Hdl Handle:
http://hdl.handle.net/10147/241451
Title:
Medico-Social Research Board annual report 1971
Authors:
Medico-Social Research Board
Publisher:
Medico-Social Research Board
Issue Date:
1971
URI:
http://hdl.handle.net/10147/241451
Item Type:
Report
Language:
en
Description:
In the address given by Mr. Donogh O'Malley, T.D., Minister for Health, on the occasion of the inaugural meeting of the Medico-Social Research Board on the 11th January, 1966, be said: "I regard the establishment of the Medico-Social Research Board as a development of considerable significance to our health services and to the improvement of the health of the people. In the past, the energies of health administrations were concentrated on dealing with serious, clearly defined health problems, particularly in the field of infectious diseases and with making good the major deficiencies in our hospital services. These were obvious problems and their solution was urgent. The need for apparent and urgent action left little time for long-range research. With the dramatic decline in the incidence of infectious diseases and the considerable improvement which has been made in our hospital establishment, however, the character of our problem has changed and there are new priorities. We need to know more about these problems if we are to devise the best solutions for them. It will be the function of the Board, by the application of objective scientific study, to provide the basic information on which sound policy may be developed for the betterment of the health of the community. The great advances achieved by medical science in recent times have, unavoidably, been accompanied by very great increases in the costs of medical treatment and in the capital outlay needed to provide new facilities. In this situation we must do all we can to ensure that future developments are related not only to the situation that actually exists but, as well, take full account of the trends which may produce new situations in a relatively short time." The system providing health services in Ireland lies roughly half way between the system in the United States of America and the British system. It is a mixture of state medicine and private medicine. The lower income group, comprising approximately 30 per cent of the population, is entitled to all medical services free of charge. The middle income group, which comprises approximately a further 55 per cent of the population, is entitled to hospital and specialist services free or at a very small charge. The remainder of the population have to pay for medical treatment but may elect to cover hospitalisation costs by means of a State sponsored insurance scheme. This scheme is run on a commercial but non-profit making basis.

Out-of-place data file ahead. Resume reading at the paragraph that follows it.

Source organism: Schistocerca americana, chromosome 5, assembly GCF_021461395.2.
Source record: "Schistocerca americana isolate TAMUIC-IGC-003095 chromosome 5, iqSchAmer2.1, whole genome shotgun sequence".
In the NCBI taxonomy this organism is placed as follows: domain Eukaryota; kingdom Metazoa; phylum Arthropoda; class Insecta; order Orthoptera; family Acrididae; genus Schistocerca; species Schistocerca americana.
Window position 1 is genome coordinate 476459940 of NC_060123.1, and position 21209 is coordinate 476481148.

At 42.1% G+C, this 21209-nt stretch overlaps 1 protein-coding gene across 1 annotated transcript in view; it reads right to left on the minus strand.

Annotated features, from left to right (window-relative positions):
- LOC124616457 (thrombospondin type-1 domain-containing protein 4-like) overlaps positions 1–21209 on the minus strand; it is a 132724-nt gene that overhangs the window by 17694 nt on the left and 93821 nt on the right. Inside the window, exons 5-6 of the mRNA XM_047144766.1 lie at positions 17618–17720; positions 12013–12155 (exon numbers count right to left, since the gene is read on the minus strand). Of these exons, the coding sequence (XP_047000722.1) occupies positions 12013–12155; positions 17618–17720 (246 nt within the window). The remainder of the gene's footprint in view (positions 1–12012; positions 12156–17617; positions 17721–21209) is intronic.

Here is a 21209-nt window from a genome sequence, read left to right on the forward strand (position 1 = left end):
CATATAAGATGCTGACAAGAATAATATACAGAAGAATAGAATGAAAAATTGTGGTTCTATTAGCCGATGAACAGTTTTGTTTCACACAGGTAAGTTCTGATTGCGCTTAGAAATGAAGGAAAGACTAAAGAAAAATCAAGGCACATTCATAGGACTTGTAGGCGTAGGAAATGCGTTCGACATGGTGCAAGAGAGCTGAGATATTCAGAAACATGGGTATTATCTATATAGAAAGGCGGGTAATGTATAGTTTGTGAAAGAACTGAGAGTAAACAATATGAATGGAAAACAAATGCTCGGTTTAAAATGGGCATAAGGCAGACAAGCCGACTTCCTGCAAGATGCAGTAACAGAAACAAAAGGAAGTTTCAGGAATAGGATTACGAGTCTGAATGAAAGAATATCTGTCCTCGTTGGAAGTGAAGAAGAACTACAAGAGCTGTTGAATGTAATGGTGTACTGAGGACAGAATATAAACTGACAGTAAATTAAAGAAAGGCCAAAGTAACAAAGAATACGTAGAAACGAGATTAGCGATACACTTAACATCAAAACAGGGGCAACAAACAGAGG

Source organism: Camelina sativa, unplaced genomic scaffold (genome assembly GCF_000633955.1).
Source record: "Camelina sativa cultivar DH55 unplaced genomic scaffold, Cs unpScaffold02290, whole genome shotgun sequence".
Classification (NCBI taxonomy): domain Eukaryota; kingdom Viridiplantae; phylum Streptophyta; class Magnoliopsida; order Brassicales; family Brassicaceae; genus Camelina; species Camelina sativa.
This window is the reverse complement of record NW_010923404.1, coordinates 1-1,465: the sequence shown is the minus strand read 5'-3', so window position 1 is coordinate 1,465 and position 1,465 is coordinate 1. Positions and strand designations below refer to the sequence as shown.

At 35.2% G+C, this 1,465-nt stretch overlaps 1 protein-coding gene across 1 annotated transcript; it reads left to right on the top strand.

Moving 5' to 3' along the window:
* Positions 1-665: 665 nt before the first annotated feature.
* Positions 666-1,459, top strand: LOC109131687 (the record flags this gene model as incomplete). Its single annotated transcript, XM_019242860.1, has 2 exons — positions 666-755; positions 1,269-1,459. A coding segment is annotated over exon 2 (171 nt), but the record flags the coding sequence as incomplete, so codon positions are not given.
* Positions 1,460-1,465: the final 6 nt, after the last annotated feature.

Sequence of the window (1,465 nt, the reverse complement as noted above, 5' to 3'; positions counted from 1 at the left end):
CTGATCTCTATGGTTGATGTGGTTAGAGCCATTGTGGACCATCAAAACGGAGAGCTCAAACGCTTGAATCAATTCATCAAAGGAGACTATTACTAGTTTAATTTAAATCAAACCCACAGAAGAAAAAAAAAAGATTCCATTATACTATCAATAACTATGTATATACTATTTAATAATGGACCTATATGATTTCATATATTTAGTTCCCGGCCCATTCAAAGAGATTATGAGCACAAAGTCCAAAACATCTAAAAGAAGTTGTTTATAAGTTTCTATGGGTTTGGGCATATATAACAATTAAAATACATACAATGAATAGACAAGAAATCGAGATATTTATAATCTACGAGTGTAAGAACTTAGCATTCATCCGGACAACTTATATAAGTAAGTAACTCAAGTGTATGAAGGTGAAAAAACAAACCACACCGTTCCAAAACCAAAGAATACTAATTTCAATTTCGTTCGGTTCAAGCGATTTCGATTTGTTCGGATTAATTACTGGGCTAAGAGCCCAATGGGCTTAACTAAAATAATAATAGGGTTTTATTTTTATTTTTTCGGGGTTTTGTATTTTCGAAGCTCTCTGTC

Keywords:
MEDICAL RESEARCH; SOCIAL POLICY

Full metadata record

DC FieldValue Language
dc.contributor.authorMedico-Social Research Boarden_GB
dc.date.accessioned2012-09-04T19:23:31Z-
dc.date.available2012-09-04T19:23:31Z-
dc.date.issued1971-
dc.identifier.urihttp://hdl.handle.net/10147/241451-
dc.descriptionIn the address given by Mr. Donogh O'Malley, T.D., Minister for Health, on the occasion of the inaugural meeting of the Medico-Social Research Board on the 11th January, 1966, be said: "I regard the establishment of the Medico-Social Research Board as a development of considerable significance to our health services and to the improvement of the health of the people. In the past, the energies of health administrations were concentrated on dealing with serious, clearly defined health problems, particularly in the field of infectious diseases and with making good the major deficiencies in our hospital services. These were obvious problems and their solution was urgent. The need for apparent and urgent action left little time for long-range research. With the dramatic decline in the incidence of infectious diseases and the considerable improvement which has been made in our hospital establishment, however, the character of our problem has changed and there are new priorities. We need to know more about these problems if we are to devise the best solutions for them. It will be the function of the Board, by the application of objective scientific study, to provide the basic information on which sound policy may be developed for the betterment of the health of the community. The great advances achieved by medical science in recent times have, unavoidably, been accompanied by very great increases in the costs of medical treatment and in the capital outlay needed to provide new facilities. In this situation we must do all we can to ensure that future developments are related not only to the situation that actually exists but, as well, take full account of the trends which may produce new situations in a relatively short time." The system providing health services in Ireland lies roughly half way between the system in the United States of America and the British system. It is a mixture of state medicine and private medicine. The lower income group, comprising approximately 30 per cent of the population, is entitled to all medical services free of charge. The middle income group, which comprises approximately a further 55 per cent of the population, is entitled to hospital and specialist services free or at a very small charge. The remainder of the population have to pay for medical treatment but may elect to cover hospitalisation costs by means of a State sponsored insurance scheme. This scheme is run on a commercial but non-profit making basis.en_GB
dc.language.isoenen
dc.publisherMedico-Social Research Boarden_GB
dc.subjectMEDICAL RESEARCHen_GB
dc.subjectSOCIAL POLICYen_GB
dc.titleMedico-Social Research Board annual report 1971en_GB
dc.typeReporten
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